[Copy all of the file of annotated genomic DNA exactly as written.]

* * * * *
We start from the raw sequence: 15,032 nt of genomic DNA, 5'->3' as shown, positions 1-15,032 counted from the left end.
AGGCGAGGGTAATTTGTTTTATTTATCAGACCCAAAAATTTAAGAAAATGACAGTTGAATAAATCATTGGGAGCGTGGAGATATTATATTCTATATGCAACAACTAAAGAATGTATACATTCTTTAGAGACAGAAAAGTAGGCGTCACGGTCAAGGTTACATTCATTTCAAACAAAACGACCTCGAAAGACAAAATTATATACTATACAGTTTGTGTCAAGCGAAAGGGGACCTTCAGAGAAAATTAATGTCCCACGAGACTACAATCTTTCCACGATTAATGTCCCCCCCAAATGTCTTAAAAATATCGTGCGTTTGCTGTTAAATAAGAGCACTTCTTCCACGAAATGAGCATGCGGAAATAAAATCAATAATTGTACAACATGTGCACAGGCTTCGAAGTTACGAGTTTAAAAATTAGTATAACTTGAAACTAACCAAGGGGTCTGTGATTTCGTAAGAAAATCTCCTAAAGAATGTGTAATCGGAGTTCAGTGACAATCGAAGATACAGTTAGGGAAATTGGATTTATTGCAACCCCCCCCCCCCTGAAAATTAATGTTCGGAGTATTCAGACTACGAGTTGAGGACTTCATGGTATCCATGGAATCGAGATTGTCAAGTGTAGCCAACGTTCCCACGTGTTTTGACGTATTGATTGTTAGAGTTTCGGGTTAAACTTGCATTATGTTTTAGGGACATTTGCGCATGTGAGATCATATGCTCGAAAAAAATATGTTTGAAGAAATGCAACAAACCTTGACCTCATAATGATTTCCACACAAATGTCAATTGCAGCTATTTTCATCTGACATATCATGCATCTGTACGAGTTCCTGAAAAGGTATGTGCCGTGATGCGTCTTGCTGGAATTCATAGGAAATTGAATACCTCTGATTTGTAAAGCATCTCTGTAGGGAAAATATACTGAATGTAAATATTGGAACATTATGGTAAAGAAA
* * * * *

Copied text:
We start from the raw sequence: 15,032 nt of genomic DNA, 5'->3' as shown, positions 1-15,032 counted from the left end.
AGGCGAGGGTAATTTGTTTTATTTATCAGACCCAAAAATTTAAGAAAATGACAGTTGAATAAATCATTGGGAGCGTGGAGATATTATATTCTATATGCAACAACTAAAGAATGTATACATTCTTTAGAGACAGAAAAGTAGGCGTCACGGTCAAGGTTACATTCATTTCAAACAAAACGACCTCGAAAGACAAAATTATATACTATACAGTTTGTGTCAAGCGAAAGGGGACCTTCAGAGAAAATTAATGTCCCACGAGACTACAATCTTTCCACGATTAATGTCCCCCCCAAATGTCTTAAAAATATCGTGCGTTTGCTGTTAAATAAGAGCACTTCTTCCACGAAATGAGCATGCGGAAATAAAATCAATAATTGTACAACATGTGCACAGGCTTCGAAGTTACGAGTTTAAAAATTAGTATAACTTGAAACTAACCAAGGGGTCTGTGATTTCGTAAGAAAATCTCCTAAAGAATGTGTAATCGGAGTTCAGTGACAATCGAAGATACAGTTAGGGAAATTGGATTTATTGCAACCCCCCCCCCCCTGAAAATTAATGTTCGGAGTATTCAGACTACGAGTTGAGGACTTCATGGTATCCATGGAATCGAGATTGTCAAGTGTAGCCAACGTTCCCACGTGTTTTGACGTATTGATTGTTAGAGTTTCGGGTTAAACTTGCATTATGTTTTAGGGACATTTGCGCATGTGAGATCATATGCTCGAAAAAAATATGTTTGAAGAAATGCAACAAACCTTGACCTCATAATGATTTCCACACAAATGTCAATTGCAGCTATTTTCATCTGACATATCATGCATCTGTACGAGTTCCTGAAAAGGTATGTGCCGTGATGCGTCTTGCTGGAATTCATAGGAAATTGAATACCTCTGATTTGTAAAGCATCTCTGTAGGGAAAATATACTGAATGTAAATATTGGAACATTATGGTAAAGAAA